After 18 hospital free days, we ended back in KGH this Wednesday. On Tuesday evening he had seizure after being outside playing, not too bad a one, by the time Ruby and I came home he was sitting up eating dinner but he had that telltale doped look in his eyes. He recovered well enough and we had a peaceful night of watching both the TV and Freddie. Not before the poor man got sick all over the bedroom floor though, he just couldn’t make it to the bathroom in time. Unfortunately, this happened too early after medicine time for it to be have been absorbed but too late to give him any more, for fear of overdosing. Freddie just doesn’t get a break. The next morning I woke early, my inner warning system must have had me on alert for early seizure activity... By the time, Lisa came to take him at 7am all was fine but he was in a very deep sleep when we tried waking him. At breakfast, he said he didn’t like the toast “not the right sort of bread” and while I was telling him it was the same as always, he keeled over. A full-blown 90 second or so one, which knocked him out. Ruby and I left for Dingle, leaving Lisa with Freddie stretched out on the couch, fast asleep. By nine o’clock, he’d had two more and Lisa quickly packed the bags for the hospital trip. Some woman doing all this on her own. On the way over, he had another one in the car, just what she needed travelling on her own. Lisa rang me from the A&E saying they were settled and for me not to worry, they were in good hands. That may be true but I threw myself into work that morning in an attempt to distract myself, catching up on all those ignored jobs. All this is such a disappointment and it looked like a bad cluster was forming. Then I remembered the vomiting the night before, maybe the medicines are working to an extent but they hadn’t made it into his system just all over the bedroom floor! A tiny consolation but when you are 35 miles away anything will do. As the day progressed the threat of a cluster receded, no Lorazepam needed and a phone call from Fred about midday asking if he could go to the toyshop lifted my spirits no end. The morning dose of his drugs would have kicked in and begun doing their job. It looks like we’ll have to live with the side effects for the time being.

As soon as Ruby came in from school, we headed off.

At the hospital, the walk from the carpark, the run up the stairs, is all so familiar as is the warm welcome I get from the nurses. Freddie was sitting up in his bed, Lisa under a blanket reading her Kindle, it could have been a scene from our home life….he was happy to see me and wasn’t worried about Mummy going off to feed Ruby, no regard for the day his mother had just put down, hardly a goodbye as I walked her to the door.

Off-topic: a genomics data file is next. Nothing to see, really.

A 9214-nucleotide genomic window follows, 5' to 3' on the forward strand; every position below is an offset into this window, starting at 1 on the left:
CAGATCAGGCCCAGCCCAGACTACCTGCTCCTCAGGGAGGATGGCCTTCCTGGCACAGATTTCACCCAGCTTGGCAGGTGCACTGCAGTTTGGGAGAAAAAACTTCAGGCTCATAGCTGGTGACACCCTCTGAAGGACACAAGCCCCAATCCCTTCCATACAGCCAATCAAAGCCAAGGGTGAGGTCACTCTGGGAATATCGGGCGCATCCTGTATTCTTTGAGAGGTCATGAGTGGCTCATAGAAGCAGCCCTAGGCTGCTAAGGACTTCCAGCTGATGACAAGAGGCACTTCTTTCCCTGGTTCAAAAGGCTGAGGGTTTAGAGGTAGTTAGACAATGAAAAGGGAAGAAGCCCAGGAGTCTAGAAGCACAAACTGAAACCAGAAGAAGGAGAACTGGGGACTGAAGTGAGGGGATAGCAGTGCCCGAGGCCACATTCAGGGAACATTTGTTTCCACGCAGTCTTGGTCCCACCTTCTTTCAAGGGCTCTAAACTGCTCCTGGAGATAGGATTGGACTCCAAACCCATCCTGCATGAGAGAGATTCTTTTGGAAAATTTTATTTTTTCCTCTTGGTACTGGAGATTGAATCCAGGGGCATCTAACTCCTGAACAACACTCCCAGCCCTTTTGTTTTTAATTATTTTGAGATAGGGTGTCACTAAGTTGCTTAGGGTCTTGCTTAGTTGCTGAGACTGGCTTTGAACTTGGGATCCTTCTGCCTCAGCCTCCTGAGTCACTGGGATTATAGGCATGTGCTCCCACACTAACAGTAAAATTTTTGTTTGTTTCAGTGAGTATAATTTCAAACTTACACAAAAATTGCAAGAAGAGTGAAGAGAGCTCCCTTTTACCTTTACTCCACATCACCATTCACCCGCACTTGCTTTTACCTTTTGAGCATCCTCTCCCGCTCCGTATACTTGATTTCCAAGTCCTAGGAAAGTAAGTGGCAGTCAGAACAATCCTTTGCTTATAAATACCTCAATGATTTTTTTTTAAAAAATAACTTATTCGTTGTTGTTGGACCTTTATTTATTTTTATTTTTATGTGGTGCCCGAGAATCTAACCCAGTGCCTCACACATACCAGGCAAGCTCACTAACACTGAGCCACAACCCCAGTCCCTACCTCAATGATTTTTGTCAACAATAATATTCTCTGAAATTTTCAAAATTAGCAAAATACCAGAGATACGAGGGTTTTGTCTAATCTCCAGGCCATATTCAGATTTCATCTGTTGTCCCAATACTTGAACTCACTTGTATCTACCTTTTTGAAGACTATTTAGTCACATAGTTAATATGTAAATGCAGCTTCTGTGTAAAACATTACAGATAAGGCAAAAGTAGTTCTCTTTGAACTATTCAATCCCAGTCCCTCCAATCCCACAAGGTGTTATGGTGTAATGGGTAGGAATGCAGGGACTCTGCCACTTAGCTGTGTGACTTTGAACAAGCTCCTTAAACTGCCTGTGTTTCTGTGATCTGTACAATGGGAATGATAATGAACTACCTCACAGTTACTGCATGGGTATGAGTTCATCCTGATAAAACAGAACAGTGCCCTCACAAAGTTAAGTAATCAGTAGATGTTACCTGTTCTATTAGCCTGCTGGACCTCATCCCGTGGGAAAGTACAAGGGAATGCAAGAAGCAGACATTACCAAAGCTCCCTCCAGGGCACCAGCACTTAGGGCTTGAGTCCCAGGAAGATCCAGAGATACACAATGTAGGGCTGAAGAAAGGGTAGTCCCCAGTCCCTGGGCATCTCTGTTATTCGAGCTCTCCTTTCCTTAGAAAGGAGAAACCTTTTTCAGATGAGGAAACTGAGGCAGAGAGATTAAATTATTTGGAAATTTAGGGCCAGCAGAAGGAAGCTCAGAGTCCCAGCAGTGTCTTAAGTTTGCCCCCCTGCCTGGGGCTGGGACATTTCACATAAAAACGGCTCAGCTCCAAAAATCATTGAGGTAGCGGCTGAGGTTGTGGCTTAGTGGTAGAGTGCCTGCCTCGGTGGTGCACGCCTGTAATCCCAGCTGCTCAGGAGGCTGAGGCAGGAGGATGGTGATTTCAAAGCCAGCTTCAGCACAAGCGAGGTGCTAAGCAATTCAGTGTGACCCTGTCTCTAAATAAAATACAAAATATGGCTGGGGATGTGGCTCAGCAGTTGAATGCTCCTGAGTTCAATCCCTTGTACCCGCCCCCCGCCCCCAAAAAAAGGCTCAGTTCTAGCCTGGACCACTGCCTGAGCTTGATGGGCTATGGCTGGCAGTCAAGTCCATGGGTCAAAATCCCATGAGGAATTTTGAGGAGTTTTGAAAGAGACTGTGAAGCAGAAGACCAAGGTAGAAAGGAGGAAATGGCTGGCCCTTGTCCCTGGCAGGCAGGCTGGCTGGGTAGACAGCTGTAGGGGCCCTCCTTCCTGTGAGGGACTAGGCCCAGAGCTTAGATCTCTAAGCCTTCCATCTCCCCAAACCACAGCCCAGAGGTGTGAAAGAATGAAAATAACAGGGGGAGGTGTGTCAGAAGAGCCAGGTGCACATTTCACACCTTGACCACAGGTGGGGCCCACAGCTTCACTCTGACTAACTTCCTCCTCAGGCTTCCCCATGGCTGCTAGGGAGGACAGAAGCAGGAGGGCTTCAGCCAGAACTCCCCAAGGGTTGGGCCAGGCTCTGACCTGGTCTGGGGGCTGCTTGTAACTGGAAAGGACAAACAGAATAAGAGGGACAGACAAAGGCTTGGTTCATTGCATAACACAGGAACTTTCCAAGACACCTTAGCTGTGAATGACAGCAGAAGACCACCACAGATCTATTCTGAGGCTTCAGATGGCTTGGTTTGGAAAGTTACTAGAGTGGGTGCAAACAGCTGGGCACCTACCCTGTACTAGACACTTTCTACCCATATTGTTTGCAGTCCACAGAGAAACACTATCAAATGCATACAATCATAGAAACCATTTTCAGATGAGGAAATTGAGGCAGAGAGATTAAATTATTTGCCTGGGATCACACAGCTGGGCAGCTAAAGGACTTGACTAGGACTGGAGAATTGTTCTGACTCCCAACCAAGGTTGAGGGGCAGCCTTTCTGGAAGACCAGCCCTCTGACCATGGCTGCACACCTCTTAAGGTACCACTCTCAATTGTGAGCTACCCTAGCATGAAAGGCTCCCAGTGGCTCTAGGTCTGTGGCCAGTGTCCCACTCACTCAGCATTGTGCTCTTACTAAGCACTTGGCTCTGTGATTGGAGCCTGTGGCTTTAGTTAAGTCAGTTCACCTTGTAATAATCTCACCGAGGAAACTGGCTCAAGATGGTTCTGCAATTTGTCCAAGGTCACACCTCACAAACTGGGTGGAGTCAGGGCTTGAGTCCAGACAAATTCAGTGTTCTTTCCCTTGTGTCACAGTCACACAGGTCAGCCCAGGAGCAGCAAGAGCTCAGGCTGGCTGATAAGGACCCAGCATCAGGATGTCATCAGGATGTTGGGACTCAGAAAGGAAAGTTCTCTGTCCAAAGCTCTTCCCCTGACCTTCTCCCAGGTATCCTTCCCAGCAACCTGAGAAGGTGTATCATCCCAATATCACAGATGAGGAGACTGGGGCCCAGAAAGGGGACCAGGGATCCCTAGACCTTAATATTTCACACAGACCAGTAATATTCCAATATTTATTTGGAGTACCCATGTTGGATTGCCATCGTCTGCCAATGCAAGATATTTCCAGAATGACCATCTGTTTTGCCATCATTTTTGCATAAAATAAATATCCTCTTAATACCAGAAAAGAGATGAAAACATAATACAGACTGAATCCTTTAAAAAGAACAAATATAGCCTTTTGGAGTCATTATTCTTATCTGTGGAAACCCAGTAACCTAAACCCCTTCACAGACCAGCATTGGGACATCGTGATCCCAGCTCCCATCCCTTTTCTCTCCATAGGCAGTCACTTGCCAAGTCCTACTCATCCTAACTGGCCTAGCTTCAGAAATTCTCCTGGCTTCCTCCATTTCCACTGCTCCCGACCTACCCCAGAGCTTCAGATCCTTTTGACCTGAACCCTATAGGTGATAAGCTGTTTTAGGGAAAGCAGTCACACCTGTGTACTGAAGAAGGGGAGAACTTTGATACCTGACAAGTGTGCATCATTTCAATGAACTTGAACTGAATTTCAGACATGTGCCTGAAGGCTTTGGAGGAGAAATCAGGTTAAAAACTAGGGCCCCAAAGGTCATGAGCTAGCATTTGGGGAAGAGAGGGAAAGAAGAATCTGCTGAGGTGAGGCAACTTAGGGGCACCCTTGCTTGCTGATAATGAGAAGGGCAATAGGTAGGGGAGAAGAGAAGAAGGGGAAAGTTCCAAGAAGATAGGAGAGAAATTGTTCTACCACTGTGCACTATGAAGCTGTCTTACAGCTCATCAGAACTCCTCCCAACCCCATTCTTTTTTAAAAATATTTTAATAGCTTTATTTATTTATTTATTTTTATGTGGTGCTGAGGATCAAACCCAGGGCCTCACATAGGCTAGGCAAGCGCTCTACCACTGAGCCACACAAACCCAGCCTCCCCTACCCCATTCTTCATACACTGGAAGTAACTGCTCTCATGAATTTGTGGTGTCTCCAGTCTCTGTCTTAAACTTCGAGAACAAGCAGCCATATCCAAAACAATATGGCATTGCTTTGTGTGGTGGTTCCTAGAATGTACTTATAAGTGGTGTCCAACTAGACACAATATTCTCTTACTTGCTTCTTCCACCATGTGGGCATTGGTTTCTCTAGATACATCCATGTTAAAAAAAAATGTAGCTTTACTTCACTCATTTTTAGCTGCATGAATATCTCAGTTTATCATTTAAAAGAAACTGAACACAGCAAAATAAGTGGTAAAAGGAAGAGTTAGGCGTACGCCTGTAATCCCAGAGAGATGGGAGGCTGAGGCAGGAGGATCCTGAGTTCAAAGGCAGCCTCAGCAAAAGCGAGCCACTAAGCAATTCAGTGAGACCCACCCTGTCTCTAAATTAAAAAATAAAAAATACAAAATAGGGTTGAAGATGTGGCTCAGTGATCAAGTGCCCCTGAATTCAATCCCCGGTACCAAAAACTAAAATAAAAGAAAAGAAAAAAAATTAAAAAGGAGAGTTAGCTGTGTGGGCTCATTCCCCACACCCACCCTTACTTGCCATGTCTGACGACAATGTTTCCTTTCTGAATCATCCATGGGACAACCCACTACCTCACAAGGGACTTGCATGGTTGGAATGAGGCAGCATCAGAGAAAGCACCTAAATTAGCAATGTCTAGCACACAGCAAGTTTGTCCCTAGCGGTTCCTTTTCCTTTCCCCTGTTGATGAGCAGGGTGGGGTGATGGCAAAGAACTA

The two men sat down to a plate of wedges and salads. You can’t beat the healthy hospital food on offer from the staff canteen and after the feed, we cosied up for a couple of hours of chat and reading before Lisa returned for the night shift. The ward was empty and looking back across at the two on their own, I really wished it were possible to take them both home. Fecking epilepsy. On my way down the stairs, I met Nurse Marie coming on duty. She looked really disappointed to see me, not in a bad way even though I do tease her a lot, but because it meant Fred was back, again... Marie has been with us from the start, knows the whole story. Seeing her made me happy as it meant Freddie was going to be in good, understanding hands.

The next morning I was over with them by about 7.15 with coffee and breakfast. Epilepsy might be interfering in our lives but Freddie wasn’t going to miss breakfast two mornings in a row, not if I had any say in the matter. So we sat up on his bed tucking into plates of omelette, toast and rashers, no rashers for me obviously, all washed down with mugs of fresh coffee. The look on Freddie’s face when he saw what was on offer was only wonderful. The two had had a peaceful night and would be coming home mid-morning. Life, as we know it, would be getting back to normal.

At 8 o’clock, I set off to collect Ruby. Coming out of the hospital a text came through…

“Come on Dad!” it ordered

Before I could answer it, the phone rang:

“Where are you?” my darling daughter asked

“Just leaving the hospital,” I replied

“Oh for god’s sake I’m going to be late for school”

She keeps me grounded, no matter what… don't get me started on the side effects of a teenage daughter....


Posted by John Verling